“Other companies should take into consideration the possibility of pathogen contamination, even if their company has never seen a problem before. Pathogen control is where you start. Communication is key – immediately begin communicating with customers assuring them you are on top of the situation. ”
- Mia Cohen
FP: What happened just prior to the recall?
MIA COHEN: Food safety is an issue we take very seriously, which is why we acted swiftly when we first learned of the possibility of salmonella contamination. Being the second largest pistachio company, we were well positioned to take immediate action to share the information that would benefit everyone. Immediately after receiving the first positive result in October 2008, our company hired the American Council for Food Safety and Quality – also known as DFA of California - to review our operation. DFA conducted hundreds of tests from October to February and could find no evidence of Salmonella in our facility.
FP: Did you have an existing response plan in the event of a recall?
MIA COHEN: Yes, we had a recall plan. Like other food companies, we conducted mock recalls regularly, and the benefit of that experience helped us respond quickly and communicate with our customers and regulatory bodies when we were confronted with the real thing. We took immediate responsibility. We did not know that contamination could occur on raw pistachios. We are very thankful that no illnesses were conclusively linked to the recalled products. Nevertheless, we took aggressive steps to assure the safety and wholesomeness of our pistachios. The subsequent steps we’ve taken will strengthen the industry for years to come.
FP: What happened next?
MIA COHEN: We are a family company, and built our business on the tradition of excellence. Setton has always focused on producing top-quality, wholesome, safe products for our customers and consumers. We took the recall very seriously, and immediately took aggressive action without much information, focusing on all the work we had done in the past in regard to food safety. You many not know this, but prior to this recall, the prevailing view was that pathogens were not present in raw pistachios. This experience taught us that pathogens can be present, and we are re-evaluating our safety programs constantly to ensure we provide our customers with the highest quality products.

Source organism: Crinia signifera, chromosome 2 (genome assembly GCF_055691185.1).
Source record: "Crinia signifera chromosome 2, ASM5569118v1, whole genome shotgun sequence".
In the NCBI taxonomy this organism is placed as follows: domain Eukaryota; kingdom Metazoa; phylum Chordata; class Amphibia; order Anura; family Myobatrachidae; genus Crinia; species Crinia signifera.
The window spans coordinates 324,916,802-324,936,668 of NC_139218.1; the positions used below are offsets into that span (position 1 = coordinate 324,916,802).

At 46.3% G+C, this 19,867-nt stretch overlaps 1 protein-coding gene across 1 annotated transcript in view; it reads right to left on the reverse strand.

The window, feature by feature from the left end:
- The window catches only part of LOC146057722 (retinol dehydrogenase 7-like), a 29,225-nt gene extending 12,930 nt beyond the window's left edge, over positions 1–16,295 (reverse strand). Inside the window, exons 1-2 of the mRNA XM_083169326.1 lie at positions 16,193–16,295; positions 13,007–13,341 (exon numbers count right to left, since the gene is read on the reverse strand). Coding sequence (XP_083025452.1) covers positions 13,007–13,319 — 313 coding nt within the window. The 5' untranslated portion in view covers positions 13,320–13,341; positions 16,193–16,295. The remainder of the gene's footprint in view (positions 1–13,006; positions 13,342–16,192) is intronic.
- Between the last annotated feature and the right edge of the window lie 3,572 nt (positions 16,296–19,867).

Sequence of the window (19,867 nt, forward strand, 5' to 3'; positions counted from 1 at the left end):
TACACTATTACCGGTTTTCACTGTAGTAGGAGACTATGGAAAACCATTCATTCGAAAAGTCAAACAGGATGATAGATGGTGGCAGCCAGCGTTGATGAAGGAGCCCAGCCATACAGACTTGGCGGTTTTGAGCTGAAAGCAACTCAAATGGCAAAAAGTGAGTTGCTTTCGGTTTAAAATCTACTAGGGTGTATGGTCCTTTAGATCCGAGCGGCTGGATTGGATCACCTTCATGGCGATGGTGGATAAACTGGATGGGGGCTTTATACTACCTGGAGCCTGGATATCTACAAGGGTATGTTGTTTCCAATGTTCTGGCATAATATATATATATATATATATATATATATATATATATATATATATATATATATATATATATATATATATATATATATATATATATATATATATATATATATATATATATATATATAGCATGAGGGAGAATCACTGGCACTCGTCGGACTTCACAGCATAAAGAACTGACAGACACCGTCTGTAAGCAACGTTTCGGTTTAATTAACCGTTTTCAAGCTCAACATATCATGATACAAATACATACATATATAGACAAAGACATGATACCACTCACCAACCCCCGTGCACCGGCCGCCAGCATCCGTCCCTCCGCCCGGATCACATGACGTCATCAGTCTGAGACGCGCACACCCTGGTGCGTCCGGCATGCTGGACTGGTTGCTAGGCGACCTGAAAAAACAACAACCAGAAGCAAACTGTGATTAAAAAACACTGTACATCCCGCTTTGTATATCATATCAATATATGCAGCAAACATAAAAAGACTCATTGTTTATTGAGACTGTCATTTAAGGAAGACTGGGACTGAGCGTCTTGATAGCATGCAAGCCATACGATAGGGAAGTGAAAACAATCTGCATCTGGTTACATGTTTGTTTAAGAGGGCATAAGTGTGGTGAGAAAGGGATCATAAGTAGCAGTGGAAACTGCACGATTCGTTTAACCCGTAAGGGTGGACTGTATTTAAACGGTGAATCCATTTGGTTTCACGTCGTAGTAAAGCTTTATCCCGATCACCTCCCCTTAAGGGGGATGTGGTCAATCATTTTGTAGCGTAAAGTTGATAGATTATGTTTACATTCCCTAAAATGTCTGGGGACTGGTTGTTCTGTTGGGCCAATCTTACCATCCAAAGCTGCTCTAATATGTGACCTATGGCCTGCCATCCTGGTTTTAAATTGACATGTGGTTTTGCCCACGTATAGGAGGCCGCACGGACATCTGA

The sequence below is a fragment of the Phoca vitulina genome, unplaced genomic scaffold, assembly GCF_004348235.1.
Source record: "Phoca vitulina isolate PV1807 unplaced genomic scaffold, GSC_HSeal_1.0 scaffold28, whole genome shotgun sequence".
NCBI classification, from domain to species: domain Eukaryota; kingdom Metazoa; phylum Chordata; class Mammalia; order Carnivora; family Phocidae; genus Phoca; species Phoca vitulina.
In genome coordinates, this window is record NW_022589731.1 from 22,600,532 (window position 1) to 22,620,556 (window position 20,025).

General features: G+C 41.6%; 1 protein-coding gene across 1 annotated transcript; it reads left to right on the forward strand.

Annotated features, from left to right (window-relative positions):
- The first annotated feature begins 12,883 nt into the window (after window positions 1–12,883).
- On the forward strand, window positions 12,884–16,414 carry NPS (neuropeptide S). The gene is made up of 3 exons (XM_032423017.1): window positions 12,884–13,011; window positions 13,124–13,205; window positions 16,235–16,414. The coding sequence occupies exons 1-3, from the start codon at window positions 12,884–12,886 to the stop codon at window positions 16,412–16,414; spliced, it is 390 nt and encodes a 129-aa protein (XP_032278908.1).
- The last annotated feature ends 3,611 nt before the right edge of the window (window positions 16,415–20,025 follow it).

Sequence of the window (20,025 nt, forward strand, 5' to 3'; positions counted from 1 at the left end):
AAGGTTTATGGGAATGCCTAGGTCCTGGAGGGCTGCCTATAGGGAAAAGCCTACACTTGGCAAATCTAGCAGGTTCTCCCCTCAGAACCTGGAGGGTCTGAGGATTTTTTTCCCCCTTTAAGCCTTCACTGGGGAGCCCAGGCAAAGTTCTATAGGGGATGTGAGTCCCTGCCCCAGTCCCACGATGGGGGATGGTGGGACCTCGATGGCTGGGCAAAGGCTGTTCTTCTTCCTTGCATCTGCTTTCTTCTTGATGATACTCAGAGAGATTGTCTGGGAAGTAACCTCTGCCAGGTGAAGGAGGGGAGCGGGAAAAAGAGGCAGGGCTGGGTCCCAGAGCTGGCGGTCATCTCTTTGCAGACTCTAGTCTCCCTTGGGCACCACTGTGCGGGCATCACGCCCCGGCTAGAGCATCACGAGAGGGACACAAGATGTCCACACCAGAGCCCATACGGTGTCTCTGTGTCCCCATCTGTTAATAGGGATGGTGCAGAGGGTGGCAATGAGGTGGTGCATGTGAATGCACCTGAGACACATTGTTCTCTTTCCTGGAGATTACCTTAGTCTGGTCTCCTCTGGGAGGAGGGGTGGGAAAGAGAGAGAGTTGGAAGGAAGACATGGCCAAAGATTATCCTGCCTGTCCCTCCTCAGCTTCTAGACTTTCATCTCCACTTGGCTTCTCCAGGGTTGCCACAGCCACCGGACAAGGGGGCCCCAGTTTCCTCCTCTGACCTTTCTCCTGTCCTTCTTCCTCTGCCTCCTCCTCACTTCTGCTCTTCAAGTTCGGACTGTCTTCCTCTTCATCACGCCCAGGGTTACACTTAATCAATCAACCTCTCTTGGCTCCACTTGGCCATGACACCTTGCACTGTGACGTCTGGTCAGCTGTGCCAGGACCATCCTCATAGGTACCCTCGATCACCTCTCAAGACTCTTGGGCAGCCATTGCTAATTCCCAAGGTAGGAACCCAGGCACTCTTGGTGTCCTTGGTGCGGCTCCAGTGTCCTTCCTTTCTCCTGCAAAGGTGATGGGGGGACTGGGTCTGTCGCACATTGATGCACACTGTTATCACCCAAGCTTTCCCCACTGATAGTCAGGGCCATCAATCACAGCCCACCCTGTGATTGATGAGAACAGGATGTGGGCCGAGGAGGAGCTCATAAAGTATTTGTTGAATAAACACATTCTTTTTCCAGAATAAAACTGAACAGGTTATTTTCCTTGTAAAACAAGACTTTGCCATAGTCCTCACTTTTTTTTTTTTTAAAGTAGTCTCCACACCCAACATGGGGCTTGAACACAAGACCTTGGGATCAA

FP: What measures have you taken to ensure your products are safe?
MIA COHEN: We brought in IEH Labs, food safety experts, to guide us in implementing changes. We worked with food safety expert Mansour Samadpour, president and CEO of IEH Labs, on our pathogen control and HACCP plan to ensure the best safeguards going forward. Dr. Samadpour is also working with the industry to implement best practices. We also shared what we learned with the industry and other pistachio processors, because we believe food safety should not be a competitive advantage. We want to ensure the industry produces safe, wholesome products, and there has been a very positive response to this sharing.